MtnHawk1 likes this.
  12. MtnHawk1

    MtnHawk1 Basic Member Basic Member

    May 22, 2019
    sickpuppy1, thanks for your post and good point about stone wear and flattening.

    When I wrote that I don't care much about minimizing stone wear I was thinking about 60 grit stones. Since they are used to just hog off metal I don't think flatness is as important as higher grits used for a more refined edge. I should have been clear about that.

    Wowbagger, my posts were not about damaging my knife edges, but about potentially damaging diamond sharpeners by using too much pressure. The instructions say to use light pressure only.

    At first I did not understand why you did not damage your 220 grit diamond plate with so much pressure but, from your explanation and others, I now see that using higher pressure with diamond stones is ok if it's spread over a large enough area. This is very good info to know and I appreciate you pointing it out! :)

    Did you go to the apex with the 36 grit? I've seen warnings not to apex with very low grits because of edge damage.

    eKretz, thank you for your detailed explanation. That was very helpful. :thumbsup: I wish I had learned this many months ago but the instructions with the diamond plates I bought said to use light pressure, so that's what I did.

    DeadBoxHero, thanks for your good advice about setting the shoulder and making and removing burrs. I especially appreciate your info about vitrified diamond/CBN being able to take more pressure than diamonds. I didn't know that and will definitely consider CBN in the future. It looks like at least some CBN stones can be used dry. I don't like using lubricants, especially oil, which is a major reason I started using diamond sharpeners.

    kwselke, I agree with you that light pressure is essential for tasks such as finishing an apex, microbevelling, removing burrs, and steeling, but when it comes down to things like thinning a thick knife edge, heavy pressure with a coarse stone removes metal much faster than light pressure, in my experience.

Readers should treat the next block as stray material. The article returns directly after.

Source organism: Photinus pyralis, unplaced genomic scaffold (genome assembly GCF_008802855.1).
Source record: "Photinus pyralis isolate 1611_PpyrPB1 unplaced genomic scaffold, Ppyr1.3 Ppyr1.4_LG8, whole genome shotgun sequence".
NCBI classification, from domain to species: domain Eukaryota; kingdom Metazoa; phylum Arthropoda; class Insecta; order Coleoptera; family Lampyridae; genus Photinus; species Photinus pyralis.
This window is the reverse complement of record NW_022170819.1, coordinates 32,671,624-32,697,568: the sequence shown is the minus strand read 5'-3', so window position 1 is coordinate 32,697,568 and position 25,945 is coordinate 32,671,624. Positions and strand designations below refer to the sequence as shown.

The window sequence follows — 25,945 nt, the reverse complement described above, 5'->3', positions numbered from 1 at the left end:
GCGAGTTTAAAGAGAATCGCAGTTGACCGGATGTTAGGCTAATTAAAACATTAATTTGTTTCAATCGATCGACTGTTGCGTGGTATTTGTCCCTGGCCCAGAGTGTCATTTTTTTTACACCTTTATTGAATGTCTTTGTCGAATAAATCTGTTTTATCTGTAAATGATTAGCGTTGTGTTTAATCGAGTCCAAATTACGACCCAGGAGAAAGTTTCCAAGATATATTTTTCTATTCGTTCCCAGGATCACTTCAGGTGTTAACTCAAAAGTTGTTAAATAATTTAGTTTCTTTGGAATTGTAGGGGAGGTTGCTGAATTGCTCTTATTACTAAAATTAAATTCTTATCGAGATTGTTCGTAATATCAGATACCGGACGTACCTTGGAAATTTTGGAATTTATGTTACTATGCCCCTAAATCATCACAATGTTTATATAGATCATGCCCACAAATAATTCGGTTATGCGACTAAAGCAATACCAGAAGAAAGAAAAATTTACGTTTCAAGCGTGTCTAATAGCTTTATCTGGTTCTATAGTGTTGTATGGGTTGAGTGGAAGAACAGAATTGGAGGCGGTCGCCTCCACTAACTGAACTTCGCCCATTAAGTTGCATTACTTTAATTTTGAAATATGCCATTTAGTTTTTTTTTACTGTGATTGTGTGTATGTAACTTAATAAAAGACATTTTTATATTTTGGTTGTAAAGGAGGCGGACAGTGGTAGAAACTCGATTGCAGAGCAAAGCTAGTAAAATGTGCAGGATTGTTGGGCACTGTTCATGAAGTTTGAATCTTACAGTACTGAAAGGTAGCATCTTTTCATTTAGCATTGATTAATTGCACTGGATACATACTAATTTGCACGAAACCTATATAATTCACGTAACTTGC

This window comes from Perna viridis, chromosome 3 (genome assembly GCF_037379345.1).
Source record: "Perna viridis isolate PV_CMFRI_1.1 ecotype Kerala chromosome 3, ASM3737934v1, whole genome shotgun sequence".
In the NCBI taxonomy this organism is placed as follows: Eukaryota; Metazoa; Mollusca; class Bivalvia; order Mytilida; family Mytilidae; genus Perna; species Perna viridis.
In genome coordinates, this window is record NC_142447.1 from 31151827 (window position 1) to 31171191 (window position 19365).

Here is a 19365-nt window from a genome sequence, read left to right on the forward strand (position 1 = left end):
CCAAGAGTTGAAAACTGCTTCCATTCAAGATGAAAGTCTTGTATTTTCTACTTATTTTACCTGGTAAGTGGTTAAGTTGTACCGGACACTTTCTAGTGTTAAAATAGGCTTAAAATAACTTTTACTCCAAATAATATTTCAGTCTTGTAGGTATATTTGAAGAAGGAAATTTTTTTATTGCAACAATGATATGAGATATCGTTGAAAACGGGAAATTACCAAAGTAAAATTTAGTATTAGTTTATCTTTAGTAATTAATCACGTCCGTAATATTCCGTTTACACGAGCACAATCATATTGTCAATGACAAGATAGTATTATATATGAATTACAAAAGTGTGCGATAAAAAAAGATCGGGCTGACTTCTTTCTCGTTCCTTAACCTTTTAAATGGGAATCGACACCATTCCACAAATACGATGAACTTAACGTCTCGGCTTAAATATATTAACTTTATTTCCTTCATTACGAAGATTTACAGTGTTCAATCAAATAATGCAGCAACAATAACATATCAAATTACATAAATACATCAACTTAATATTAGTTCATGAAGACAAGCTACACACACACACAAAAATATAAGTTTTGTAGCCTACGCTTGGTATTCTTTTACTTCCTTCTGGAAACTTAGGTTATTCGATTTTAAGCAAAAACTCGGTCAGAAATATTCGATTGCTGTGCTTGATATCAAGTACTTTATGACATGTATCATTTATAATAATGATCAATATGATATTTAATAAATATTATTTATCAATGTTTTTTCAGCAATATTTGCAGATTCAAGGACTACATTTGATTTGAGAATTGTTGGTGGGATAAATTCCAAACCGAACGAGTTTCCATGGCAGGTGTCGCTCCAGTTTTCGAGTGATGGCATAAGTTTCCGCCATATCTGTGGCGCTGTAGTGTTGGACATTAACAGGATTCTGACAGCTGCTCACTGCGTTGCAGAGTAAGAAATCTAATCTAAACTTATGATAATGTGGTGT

eKretz likes this.
  13. MtnHawk1

    MtnHawk1 Basic Member Basic Member

    May 22, 2019
    This is very relevant and interesting! Many years ago, when I was starting to learn freehand knife sharpening, I bought a DMT XXC and, not knowing better, probably used too much pressure to relief grind a thick SR101 knife, although it was over a large area. From what I read from research, and on the forums at the time, I thought excess metal would jump off the knife and run away at the sight of this diamond plate, so was disappointed that I didn't get the quick results I thought I would, and probably ruined an expensive stone. Since I was a newbie I figured I probably did something wrong.

    This wasn't true just for diamonds. I've been disappointed with (around) 120 grit stones in general for not hogging off metal as quickly as I thought they would. I purchased a Baryonyx Manticore 60 grit stone recently. I've only had the time to use it once briefly but, from what I saw, I am optimistic that this is what I've been looking for.

    A couple of questions, if you would:

    What are "vitreous" stones?

    What does "recondition" mean in the sense you are using it? I usually use silicon carbide stones without lubrication, even though this goes against common practice. Do silicon carbide and aluminum oxide stones need to be reconditioned or is this only for other types of stones? If they do, I'd appreciate you explaining how to do it.